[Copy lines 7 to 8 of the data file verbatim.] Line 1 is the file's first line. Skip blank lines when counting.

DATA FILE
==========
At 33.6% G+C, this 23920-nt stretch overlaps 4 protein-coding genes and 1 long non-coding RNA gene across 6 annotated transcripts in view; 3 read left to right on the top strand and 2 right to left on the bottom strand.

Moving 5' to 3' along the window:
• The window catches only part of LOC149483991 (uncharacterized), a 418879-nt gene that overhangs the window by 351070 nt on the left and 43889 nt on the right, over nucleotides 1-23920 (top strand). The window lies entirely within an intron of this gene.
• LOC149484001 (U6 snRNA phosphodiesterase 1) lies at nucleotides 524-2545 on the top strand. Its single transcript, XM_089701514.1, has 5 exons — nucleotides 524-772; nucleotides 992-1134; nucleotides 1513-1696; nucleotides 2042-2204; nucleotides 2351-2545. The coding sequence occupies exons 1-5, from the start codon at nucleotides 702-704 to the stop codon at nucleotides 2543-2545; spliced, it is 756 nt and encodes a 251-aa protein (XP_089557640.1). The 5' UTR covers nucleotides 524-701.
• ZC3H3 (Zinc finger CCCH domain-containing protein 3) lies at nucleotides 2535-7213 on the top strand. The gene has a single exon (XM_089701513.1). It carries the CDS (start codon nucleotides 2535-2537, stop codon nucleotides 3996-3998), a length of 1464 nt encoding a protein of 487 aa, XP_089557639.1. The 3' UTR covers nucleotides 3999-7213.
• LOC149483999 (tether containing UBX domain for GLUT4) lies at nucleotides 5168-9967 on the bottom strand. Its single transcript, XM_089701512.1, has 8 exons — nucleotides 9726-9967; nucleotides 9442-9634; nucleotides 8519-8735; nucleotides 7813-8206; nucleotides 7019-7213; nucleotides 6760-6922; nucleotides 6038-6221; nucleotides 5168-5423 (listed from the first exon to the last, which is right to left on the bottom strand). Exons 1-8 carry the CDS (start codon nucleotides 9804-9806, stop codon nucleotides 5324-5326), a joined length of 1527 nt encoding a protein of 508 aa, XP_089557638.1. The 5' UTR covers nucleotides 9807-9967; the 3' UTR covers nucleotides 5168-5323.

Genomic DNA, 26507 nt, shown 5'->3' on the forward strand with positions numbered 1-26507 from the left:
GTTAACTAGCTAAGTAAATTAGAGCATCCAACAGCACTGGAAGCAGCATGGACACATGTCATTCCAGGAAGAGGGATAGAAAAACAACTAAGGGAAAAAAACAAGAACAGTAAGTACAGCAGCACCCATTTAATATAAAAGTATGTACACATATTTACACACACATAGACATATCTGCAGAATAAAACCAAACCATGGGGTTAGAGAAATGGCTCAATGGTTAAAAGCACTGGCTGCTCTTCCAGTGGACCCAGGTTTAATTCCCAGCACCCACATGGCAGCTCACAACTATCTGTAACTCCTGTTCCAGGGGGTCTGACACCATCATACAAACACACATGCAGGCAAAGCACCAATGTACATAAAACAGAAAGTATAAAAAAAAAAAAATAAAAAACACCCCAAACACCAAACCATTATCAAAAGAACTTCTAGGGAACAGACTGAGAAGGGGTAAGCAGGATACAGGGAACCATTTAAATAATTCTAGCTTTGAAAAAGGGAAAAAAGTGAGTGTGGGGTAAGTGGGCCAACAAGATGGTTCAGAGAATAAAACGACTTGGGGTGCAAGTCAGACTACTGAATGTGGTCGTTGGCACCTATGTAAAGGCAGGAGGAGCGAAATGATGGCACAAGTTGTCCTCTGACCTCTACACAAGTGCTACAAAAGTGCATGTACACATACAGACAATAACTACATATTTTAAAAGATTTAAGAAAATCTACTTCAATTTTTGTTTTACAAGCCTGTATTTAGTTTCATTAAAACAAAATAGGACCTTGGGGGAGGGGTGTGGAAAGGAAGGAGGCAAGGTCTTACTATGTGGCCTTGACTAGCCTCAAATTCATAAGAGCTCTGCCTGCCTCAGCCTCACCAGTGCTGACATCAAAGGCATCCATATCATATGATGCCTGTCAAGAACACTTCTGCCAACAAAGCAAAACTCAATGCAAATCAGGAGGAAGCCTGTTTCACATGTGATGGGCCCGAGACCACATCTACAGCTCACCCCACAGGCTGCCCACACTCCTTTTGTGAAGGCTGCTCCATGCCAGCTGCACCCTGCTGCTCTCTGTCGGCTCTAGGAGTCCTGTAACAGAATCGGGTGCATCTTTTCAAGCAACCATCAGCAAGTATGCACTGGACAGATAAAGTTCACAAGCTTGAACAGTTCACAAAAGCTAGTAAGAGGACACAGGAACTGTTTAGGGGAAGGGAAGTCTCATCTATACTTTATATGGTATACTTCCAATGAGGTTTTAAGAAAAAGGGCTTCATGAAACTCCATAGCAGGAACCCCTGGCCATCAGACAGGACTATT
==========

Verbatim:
Genomic DNA, 26507 nt, shown 5'->3' on the forward strand with positions numbered 1-26507 from the left:
GTTAACTAGCTAAGTAAATTAGAGCATCCAACAGCACTGGAAGCAGCATGGACACATGTCATTCCAGGAAGAGGGATAGAAAAACAACTAAGGGAAAAAAACAAGAACAGTAAGTACAGCAGCACCCATTTAATATAAAAGTATGTACACATATTTACACACACATAGACATATCTGCAGAATAAAACCAAACCATGGGGTTAGAGAAATGGCTCAATGGTTAAAAGCACTGGCTGCTCTTCCAGTGGACCCAGGTTTAATTCCCAGCACCCACATGGCAGCTCACAACTATCTGTAACTCCTGTTCCAGGGGGTCTGACACCATCATACAAACACACATGCAGGCAAAGCACCAATGTACATAAAACAGAAAGTATAAAAAAAAAAAAATAAAAAACACCCCAAACACCAAACCATTATCAAAAGAACTTCTAGGGAACAGACTGAGAAGGGGTAAGCAGGATACAGGGAACCATTTAAATAATTCTAGCTTTGAAAAAGGGAAAAAAGTGAGTGTGGGGTAAGTGGGCCAACAAGATGGTTCAGAGAATAAAACGACTTGGGGTGCAAGTCAGACTACTGAATGTGGTCGTTGGCACCTATGTAAAGGCAGGAGGAGCGAAATGATGGCACAAGTTGTCCTCTGACCTCTACACAAGTGCTACAAAAGTGCATGTACACATACAGACAATAACTACATATTTTAAAAGATTTAAGAAAATCTACTTCAATTTTTGTTTTACAAGCCTGTATTTAGTTTCATTAAAACAAAATAGGACCTTGGGGGAGGGGTGTGGAAAGGAAGGAGGCAAGGTCTTACTATGTGGCCTTGACTAGCCTCAAATTCATAAGAGCTCTGCCTGCCTCAGCCTCACCAGTGCTGACATCAAAGGCATCCATATCATATGATGCCTGTCAAGAACACTTCTGCCAACAAAGCAAAACTCAATGCAAATCAGGAGGAAGCCTGTTTCACATGTGATGGGCCCGAGACCACATCTACAGCTCACCCCACAGGCTGCCCACACTCCTTTTGTGAAGGCTGCTCCATGCCAGCTGCACCCTGCTGCTCTCTGTCGGCTCTAGGAGTCCTGTAACAGAATCGGGTGCATCTTTTCAAGCAACCATCAGCAAGTATGCACTGGACAGATAAAGTTCACAAGCTTGAACAGTTCACAAAAGCTAGTAAGAGGACACAGGAACTGTTTAGGGGAAGGGAAGTCTCATCTATACTTTATATGGTATACTTCCAATGAGGTTTTAAGAAAAAGGGCTTCATGAAACTCCATAGCAGGAACCCCTGGCCATCAGACAGGACTATT